Tips for making corned beef and cabbage in the Dutch oven
- If you like your cabbage completely soft, add it with all the other veggies as mentioned above.
- If you want crisper cabbage, do not add it with the other veggies. Replace the lid and bake for an hour. Then remove the dish from the oven, scoop up some liquid, place the cabbage on top, pour the liquid over and resume baking. Covered for 30 more minutes.
- If you diced your potatoes too small, you will want to add them the last 45-30 min of cooking time. You’ll have to disrupt most of the dish to get them under the meat, unless you’re adding the cabbage at the end of cooking, then it’s easy-peasy.
- If this last step of cooking the vegetables is too long you may increase the temp to 350 F, toss in the veggies, and cook for about 30 minutes.
- Once done, remove everything from the Dutch oven, save the broth for another use. We don’t dump liquid gold down the drain.
- You can skip the boiling method and go straight to the oven, there will be less impurities that rise to the surface, but remove any that have when adding the spices and lowering the oven temp.
Dutch Oven Corned Beef and Cabbage
- 7 qt Dutch Oven
- 4 lbs. flat cut corned beef with seasoning packet
- 10 cups water
- 1½ lbs red potatoes (4-6); halved
- 10 oz carrots (5-7); chopped
- 2 onions halved
- 4 sprigs fresh rosemary
- 2 bay leaves
- 1 head green cabbage sliced
- Rinse the corned beef and place in the Dutch Oven.
- Cover with water, about 10 cups.
- Preheat oven to 325°F.
- Bring corned beef to a boil, removing film from surface, about 30 minutes.
- Replace any evaporated water: add the spice packet and bay leaves.
- Cover and bake for 1 hour.
- Reduce the temperature to 300°F and bake for an additional 1½ hours.
- Remove one up of liquid; set aside.
- Nestle the onions, carrots and potatoes UNDER the cornbed beef.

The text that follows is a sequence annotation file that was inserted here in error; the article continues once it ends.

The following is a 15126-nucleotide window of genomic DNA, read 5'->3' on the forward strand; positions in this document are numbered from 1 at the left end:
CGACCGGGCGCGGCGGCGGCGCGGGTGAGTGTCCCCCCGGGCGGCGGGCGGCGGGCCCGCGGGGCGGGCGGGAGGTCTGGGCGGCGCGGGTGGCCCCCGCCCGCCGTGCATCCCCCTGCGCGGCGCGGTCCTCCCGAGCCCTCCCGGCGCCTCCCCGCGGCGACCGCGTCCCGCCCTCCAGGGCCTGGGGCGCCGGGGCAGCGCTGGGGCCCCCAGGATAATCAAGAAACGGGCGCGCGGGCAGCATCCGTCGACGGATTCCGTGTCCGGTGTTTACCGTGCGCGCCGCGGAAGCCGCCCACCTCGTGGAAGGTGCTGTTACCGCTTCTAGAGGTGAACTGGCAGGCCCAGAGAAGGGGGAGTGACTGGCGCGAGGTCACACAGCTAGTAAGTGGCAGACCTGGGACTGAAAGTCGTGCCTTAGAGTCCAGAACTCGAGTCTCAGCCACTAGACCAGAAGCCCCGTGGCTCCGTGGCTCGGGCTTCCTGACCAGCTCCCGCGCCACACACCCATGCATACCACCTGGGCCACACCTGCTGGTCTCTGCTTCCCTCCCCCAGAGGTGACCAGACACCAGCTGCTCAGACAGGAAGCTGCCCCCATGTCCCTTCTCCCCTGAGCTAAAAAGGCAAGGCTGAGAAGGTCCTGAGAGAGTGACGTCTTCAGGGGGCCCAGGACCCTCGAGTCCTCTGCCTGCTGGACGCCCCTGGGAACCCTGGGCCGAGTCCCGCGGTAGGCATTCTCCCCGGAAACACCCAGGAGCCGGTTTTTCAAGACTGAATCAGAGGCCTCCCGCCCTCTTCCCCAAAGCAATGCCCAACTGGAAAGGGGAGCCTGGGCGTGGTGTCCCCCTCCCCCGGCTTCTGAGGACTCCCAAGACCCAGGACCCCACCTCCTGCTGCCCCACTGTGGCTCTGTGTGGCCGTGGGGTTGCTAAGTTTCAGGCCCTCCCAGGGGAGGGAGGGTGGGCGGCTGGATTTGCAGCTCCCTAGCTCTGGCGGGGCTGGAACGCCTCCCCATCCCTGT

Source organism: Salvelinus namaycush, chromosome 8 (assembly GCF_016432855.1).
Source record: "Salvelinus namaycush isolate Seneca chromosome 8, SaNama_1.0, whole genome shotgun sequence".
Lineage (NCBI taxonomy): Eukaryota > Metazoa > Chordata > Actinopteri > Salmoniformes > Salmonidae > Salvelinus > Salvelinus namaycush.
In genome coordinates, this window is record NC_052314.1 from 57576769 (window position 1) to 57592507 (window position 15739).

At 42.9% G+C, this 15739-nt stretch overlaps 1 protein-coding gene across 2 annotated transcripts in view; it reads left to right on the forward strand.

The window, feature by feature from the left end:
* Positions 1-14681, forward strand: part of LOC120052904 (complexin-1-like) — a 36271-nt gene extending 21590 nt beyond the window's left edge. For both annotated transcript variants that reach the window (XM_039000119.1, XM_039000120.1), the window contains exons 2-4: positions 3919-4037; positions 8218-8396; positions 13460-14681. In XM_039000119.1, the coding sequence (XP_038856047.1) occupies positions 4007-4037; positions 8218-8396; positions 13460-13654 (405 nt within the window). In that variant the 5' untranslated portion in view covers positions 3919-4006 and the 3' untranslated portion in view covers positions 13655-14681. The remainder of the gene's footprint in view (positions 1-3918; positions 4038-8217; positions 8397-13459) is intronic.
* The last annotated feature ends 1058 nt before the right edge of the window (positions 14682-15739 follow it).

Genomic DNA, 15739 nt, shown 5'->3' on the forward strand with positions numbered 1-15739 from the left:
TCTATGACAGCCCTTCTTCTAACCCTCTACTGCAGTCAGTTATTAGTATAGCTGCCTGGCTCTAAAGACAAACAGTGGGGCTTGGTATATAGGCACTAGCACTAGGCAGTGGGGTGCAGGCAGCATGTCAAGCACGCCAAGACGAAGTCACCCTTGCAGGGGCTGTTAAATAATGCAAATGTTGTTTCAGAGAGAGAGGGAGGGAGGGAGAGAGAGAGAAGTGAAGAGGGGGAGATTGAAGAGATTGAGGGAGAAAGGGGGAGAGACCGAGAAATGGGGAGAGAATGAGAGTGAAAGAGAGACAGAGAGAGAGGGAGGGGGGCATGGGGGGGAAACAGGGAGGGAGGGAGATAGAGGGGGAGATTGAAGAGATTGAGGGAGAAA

- Add rosemary sprigs around the vegetables and one on top of the corned beef.
- Place the cabbage on top; pour the reserved liquid over the cabbage to moisten it.
- Cover and bake for 1½ hours. (See notes)
- Remove everything from the Dutch oven; allow the corned beef to rest for a couple of minutes before serving.
- Serve with the optional dipping sauce and enjoy.
Dipping Sauce for Corned BeefOptional dipping Mustard Sauce. Mix together:
- 8 oz sour cream
- 2 tbsp dijon mustard
- ¼ tsp sugar
Dutch Oven Daddy is not a dietician or nutritionist, and any nutritional information shared is only an estimate. We recommend running the ingredients through an online nutritional calculator if you need to verify any information.
Looks delicious? Would i have to adjust the time for a 2.5lb roast?
Yes Jenifer, I would adjust the time, you will want to make sure you monitor it closely so it doesn’t become over cooked.
Excellent recipe! Best corned beef I have ever made.
Awesome! So glad you loved it!
Can I cook at 300 degree the whole time so I can go work for 2 hours? Thank you
I made two different corned beef roasts, one with this recipe and one in a crock pot. The roast with this recipe in the dutch oven was easily the crowd favorite. More tender, tastier meat, less work, and less cooking time. Well done!
Thank you so much for the feedback! I’m glad your crowd enjoyed this Corned Beef recipe!